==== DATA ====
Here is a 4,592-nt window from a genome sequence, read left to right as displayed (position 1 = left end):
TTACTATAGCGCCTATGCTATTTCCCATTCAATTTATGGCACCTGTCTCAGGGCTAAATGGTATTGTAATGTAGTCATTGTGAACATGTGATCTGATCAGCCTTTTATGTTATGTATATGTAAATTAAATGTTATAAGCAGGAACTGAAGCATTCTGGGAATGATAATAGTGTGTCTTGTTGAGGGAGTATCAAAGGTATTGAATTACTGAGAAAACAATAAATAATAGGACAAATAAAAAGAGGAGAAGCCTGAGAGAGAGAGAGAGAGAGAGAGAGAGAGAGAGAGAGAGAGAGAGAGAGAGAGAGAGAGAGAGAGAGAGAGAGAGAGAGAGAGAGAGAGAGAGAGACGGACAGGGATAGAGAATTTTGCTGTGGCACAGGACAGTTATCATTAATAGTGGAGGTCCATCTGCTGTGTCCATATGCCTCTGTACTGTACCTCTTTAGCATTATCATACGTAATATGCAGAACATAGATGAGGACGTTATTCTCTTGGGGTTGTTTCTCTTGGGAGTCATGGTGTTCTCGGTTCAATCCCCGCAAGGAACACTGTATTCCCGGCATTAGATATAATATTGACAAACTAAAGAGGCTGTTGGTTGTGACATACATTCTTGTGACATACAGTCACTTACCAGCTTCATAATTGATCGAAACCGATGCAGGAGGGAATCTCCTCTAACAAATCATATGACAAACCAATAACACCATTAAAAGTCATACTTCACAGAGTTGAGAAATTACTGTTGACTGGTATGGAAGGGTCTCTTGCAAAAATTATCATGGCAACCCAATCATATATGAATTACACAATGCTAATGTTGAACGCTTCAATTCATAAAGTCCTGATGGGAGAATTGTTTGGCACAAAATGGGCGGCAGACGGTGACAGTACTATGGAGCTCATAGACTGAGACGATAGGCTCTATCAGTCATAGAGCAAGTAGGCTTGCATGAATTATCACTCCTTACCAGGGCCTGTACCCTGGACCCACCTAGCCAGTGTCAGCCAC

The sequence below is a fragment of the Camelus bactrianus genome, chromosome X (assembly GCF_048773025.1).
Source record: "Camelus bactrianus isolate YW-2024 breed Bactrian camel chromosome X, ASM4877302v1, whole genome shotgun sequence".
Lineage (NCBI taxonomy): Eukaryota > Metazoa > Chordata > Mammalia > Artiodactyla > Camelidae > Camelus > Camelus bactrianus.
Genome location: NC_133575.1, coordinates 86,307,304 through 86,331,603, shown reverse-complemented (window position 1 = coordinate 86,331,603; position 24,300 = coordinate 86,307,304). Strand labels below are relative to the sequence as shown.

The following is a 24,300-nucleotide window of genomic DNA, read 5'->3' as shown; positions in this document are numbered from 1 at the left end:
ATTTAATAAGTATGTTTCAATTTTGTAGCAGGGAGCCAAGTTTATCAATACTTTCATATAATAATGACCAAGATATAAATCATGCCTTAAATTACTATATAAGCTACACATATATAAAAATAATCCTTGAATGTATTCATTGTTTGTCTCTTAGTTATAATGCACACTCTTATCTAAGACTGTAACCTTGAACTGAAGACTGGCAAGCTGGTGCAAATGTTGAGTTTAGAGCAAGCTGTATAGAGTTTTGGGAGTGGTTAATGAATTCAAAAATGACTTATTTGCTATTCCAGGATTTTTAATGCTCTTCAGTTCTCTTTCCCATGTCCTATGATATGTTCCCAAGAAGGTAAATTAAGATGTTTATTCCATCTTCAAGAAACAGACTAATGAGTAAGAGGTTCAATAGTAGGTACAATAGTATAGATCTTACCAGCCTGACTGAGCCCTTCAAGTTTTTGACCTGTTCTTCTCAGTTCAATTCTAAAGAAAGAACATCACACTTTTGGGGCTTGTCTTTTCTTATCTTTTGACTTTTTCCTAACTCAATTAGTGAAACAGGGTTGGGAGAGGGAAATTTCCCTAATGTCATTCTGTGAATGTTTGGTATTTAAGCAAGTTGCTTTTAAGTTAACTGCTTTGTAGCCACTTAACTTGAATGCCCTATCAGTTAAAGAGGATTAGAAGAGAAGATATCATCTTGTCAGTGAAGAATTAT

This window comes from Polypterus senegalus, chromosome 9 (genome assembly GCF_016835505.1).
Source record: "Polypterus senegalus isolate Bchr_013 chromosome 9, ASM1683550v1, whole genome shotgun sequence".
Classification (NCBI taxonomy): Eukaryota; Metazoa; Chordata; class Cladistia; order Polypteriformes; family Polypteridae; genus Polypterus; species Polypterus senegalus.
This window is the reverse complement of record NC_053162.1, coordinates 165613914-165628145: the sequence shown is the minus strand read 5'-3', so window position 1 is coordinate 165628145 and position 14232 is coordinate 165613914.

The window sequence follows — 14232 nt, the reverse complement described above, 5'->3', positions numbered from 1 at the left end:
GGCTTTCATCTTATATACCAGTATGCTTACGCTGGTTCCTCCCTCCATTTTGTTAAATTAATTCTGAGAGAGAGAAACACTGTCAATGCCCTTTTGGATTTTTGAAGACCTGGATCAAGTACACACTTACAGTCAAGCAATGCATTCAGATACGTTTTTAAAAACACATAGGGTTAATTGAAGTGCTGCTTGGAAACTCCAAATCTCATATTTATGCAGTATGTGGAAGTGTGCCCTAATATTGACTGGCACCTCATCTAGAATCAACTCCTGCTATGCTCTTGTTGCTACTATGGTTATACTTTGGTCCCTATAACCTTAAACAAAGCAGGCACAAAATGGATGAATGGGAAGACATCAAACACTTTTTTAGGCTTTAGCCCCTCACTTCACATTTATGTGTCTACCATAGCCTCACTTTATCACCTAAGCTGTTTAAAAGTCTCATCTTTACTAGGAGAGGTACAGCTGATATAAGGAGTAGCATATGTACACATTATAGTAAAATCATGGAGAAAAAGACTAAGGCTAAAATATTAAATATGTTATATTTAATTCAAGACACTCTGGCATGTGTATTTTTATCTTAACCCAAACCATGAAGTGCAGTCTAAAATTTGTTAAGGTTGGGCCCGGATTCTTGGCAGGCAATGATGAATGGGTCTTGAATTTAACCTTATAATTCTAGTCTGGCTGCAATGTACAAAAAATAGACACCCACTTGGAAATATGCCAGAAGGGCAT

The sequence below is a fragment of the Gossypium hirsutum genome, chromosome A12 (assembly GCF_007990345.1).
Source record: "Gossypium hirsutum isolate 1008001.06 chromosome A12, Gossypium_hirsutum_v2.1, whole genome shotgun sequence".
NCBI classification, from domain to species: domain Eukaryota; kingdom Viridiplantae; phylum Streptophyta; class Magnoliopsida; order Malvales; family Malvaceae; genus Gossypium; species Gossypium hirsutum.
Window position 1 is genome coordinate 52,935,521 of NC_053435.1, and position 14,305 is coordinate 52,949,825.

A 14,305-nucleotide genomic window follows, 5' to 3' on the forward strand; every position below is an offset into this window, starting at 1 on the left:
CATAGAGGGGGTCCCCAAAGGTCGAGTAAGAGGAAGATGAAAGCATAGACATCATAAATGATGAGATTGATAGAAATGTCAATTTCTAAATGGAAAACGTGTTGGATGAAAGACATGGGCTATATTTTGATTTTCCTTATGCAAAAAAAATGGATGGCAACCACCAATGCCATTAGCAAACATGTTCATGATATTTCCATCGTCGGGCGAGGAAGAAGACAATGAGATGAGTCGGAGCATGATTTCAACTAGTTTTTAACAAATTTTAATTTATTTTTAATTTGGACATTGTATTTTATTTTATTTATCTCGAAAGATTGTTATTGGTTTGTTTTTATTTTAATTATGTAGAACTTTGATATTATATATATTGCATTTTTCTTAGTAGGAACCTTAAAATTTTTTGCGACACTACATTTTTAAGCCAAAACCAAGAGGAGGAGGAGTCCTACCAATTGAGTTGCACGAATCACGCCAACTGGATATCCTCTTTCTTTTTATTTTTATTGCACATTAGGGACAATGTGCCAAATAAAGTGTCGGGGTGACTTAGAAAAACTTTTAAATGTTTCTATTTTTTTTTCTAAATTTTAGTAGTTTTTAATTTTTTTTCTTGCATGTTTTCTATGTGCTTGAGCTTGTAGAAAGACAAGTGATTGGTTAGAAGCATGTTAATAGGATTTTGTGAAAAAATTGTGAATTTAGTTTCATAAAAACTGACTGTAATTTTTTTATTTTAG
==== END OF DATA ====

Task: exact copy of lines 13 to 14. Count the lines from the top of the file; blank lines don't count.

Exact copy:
The window sequence follows — 14232 nt, the reverse complement described above, 5'->3', positions numbered from 1 at the left end:
GGCTTTCATCTTATATACCAGTATGCTTACGCTGGTTCCTCCCTCCATTTTGTTAAATTAATTCTGAGAGAGAGAAACACTGTCAATGCCCTTTTGGATTTTTGAAGACCTGGATCAAGTACACACTTACAGTCAAGCAATGCATTCAGATACGTTTTTAAAAACACATAGGGTTAATTGAAGTGCTGCTTGGAAACTCCAAATCTCATATTTATGCAGTATGTGGAAGTGTGCCCTAATATTGACTGGCACCTCATCTAGAATCAACTCCTGCTATGCTCTTGTTGCTACTATGGTTATACTTTGGTCCCTATAACCTTAAACAAAGCAGGCACAAAATGGATGAATGGGAAGACATCAAACACTTTTTTAGGCTTTAGCCCCTCACTTCACATTTATGTGTCTACCATAGCCTCACTTTATCACCTAAGCTGTTTAAAAGTCTCATCTTTACTAGGAGAGGTACAGCTGATATAAGGAGTAGCATATGTACACATTATAGTAAAATCATGGAGAAAAAGACTAAGGCTAAAATATTAAATATGTTATATTTAATTCAAGACACTCTGGCATGTGTATTTTTATCTTAACCCAAACCATGAAGTGCAGTCTAAAATTTGTTAAGGTTGGGCCCGGATTCTTGGCAGGCAATGATGAATGGGTCTTGAATTTAACCTTATAATTCTAGTCTGGCTGCAATGTACAAAAAATAGACACCCACTTGGAAATATGCCAGAAGGGCAT